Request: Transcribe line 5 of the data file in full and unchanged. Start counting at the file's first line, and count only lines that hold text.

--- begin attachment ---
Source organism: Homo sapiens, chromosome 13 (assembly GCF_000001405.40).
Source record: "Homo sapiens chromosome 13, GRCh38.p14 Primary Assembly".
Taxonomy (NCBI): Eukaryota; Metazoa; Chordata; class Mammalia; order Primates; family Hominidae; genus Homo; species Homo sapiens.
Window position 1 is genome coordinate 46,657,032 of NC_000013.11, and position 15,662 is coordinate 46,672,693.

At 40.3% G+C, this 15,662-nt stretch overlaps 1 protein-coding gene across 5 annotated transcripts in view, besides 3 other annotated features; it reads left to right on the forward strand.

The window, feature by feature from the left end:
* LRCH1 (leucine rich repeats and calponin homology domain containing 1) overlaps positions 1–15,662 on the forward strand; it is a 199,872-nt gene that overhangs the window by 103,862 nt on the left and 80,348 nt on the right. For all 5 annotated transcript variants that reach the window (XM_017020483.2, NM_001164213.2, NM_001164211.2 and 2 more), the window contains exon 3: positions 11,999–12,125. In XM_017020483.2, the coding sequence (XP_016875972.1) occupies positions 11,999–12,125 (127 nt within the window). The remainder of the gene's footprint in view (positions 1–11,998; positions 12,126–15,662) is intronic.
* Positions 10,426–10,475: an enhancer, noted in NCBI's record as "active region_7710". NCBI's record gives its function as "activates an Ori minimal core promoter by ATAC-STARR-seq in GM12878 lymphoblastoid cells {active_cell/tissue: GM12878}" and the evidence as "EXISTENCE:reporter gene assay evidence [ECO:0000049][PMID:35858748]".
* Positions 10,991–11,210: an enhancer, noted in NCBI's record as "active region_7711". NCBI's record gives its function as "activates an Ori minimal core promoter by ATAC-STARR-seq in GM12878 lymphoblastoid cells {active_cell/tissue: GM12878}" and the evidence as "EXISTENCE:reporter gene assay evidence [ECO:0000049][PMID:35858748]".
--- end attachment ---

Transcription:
At 40.3% G+C, this 15,662-nt stretch overlaps 1 protein-coding gene across 5 annotated transcripts in view, besides 3 other annotated features; it reads left to right on the forward strand.